The Research Luxembourg COVID-19 (coronavirus) task force has announced the launch of "CON-VINCE", a study that aims to evaluate the dynamics of the spread of coronavirus within the Luxembourgish population.
The project is one of the several initiatives put in place under the aegis of the task force to help contain the current pandemic. It will test about 1,500 people for the presence of the SARS-CoV-2 virus and follow up only the asymptomatic and mildly symptomatic individuals. The aim is to generate accurate data on the transmission of the disease, ultimately assisting policy-makers in taking evidence-based decisions over the course of the coming weeks.
Asymptomatic individuals, often referred to as "silent carriers", and mildly symptomatic carriers are known to play a significant role in the spread of the virus. However, they currently remain largely unassessed, since diagnostic testing is performed predominantly on people with clear COVID-19 symptoms. In order to put in place effective measures to stave off the COVID-19 infection, it is considered crucial to systematically test a representative sample of the population in order to identify all individuals carrying the SARS-CoV-2 virus, regardless of their symptoms.
In this context, CON-VINCE launched yesterday with the aim of testing approximately 1,500 participants over the age of 18 and detecting the three main groups of asymptomatic or mildly symptomatic people. Specifically, these include individuals who are "virus-free" and therefore asymptomatic, people who are currently infected but present mild or no symptoms, and those who were infected but are currently free of the virus.
Panel participants will be recruited by TNS ILRES and tested for SARS-CoV-2 through a specific molecular biology technique. The analyses will initially be carried out on collected nasal and pharyngeal swabs and subsequently extended to blood and other sample types. Participants testing positive for SARS-CoV-2 but displaying mild or no symptoms will be followed up over one year, together with virus-free individuals. Conversely, symptomatic patients will be excluded from the study and undergo regular treatment instead.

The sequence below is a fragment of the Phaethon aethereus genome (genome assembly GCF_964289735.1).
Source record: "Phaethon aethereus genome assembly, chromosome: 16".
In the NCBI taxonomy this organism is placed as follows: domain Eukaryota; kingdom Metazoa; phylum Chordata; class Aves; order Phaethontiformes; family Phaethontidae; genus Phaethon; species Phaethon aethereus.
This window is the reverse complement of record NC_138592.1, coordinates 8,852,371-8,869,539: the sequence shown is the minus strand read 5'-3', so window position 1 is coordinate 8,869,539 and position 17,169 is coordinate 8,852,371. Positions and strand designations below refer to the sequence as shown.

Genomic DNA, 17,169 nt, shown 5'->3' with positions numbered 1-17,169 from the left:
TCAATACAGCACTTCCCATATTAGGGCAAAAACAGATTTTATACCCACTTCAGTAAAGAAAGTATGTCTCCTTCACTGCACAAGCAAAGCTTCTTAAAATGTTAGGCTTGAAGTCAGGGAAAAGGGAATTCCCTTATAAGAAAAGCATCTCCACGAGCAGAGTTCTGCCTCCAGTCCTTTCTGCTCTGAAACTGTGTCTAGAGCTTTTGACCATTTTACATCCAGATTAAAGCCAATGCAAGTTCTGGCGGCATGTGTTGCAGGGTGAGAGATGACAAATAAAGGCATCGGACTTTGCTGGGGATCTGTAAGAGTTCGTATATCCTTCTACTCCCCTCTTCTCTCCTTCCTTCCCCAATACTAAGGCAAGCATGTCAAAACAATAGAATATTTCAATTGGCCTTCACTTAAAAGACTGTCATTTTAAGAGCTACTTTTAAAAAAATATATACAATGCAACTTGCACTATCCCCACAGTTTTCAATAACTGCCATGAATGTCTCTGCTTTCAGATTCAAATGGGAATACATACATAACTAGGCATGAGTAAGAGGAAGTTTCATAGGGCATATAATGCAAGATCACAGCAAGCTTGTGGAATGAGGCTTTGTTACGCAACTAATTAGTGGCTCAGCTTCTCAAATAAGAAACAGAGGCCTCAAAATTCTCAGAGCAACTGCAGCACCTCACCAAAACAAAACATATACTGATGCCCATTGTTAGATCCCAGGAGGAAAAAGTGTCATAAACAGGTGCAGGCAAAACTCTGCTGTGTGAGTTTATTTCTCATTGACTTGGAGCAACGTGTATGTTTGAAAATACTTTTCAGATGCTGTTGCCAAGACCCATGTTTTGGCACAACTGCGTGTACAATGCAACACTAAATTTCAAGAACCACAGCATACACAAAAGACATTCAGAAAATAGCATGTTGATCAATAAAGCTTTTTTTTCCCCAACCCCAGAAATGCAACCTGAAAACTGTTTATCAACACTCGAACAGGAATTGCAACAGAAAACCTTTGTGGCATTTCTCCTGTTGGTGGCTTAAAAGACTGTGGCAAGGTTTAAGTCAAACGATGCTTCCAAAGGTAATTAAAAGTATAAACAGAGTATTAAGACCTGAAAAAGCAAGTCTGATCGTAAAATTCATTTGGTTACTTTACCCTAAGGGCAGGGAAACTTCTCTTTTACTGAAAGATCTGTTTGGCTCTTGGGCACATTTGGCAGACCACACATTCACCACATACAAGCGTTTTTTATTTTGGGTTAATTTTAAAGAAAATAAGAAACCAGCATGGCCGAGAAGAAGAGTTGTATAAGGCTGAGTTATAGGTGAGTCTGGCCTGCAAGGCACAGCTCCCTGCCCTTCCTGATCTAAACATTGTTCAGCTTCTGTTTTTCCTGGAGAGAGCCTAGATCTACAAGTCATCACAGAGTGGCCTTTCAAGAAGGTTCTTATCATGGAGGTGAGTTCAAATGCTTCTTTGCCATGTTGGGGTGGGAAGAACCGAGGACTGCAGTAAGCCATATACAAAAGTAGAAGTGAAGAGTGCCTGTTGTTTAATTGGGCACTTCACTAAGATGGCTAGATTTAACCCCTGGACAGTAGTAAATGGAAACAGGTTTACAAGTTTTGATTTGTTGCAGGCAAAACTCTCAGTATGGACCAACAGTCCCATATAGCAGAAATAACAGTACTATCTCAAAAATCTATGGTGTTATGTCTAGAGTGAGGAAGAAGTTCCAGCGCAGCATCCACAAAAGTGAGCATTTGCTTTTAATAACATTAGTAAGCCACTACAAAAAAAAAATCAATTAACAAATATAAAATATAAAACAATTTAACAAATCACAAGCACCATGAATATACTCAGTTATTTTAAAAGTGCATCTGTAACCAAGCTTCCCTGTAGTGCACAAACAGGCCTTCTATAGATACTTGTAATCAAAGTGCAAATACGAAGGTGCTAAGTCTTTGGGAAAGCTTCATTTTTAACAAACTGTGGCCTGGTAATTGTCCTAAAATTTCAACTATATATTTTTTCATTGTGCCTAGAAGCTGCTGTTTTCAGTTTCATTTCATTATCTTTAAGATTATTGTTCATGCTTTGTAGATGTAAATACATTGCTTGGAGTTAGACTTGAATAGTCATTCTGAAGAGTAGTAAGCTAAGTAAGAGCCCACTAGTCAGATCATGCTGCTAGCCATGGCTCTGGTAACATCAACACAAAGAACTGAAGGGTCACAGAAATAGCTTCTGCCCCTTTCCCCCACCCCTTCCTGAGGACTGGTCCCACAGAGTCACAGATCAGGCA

Prof. Rejko Krüger, Director of Transversal Translational Medicine at the Luxembourg Institute of Health (LIH) and coordinator of the "CON-VINCE" study, commented: "To the best of our knowledge, asymptomatic carriers are not systematically monitored in any of the countries affected by the COVID-19 pandemic. Therefore, at present, no comprehensive data on the epidemiology and dynamics of the disease exist. CON-VINCE aims to fill this gap by providing reliable information on the nature, prevalence and transmission modality of COVID-19 in the Grand Duchy, therefore guiding national and international decision-makers in mounting an effective public health, political and economic response to the pandemic".
Prof. Ulf Nehrbass, Chief Executive Officer at LIH and spokesperson of the Research Luxembourg COVID-19 task force, added: "In parallel, the project will also allow us to track the psychological and socio-economic impact of long-term containment measures on the general population and help us define clearer timeframes for lifting the current stringent confinement strategies".
Paulette Lenert, Luxembourg's Minister of Health, also commented: "The CON-VINCE study represents the logical next step of the extensive testing of our population to better prevent the spread of the virus. We continue to put huge efforts to gather the best information in order to get ahead of the virus".
The CON-VINCE study is led by a consortium of Luxembourgish research institutions, including LIH and the Luxembourg Centre for Systems Biomedicine (LCSB) of the University of Luxembourg. The Luxembourg National Research Fund (FNR) is co-funding the study with an amount of €1.4 million. The market research company TNS-ILRES, Ketterthill, Laboratoires Réunis and BioneXt Lab are associated partners in this study.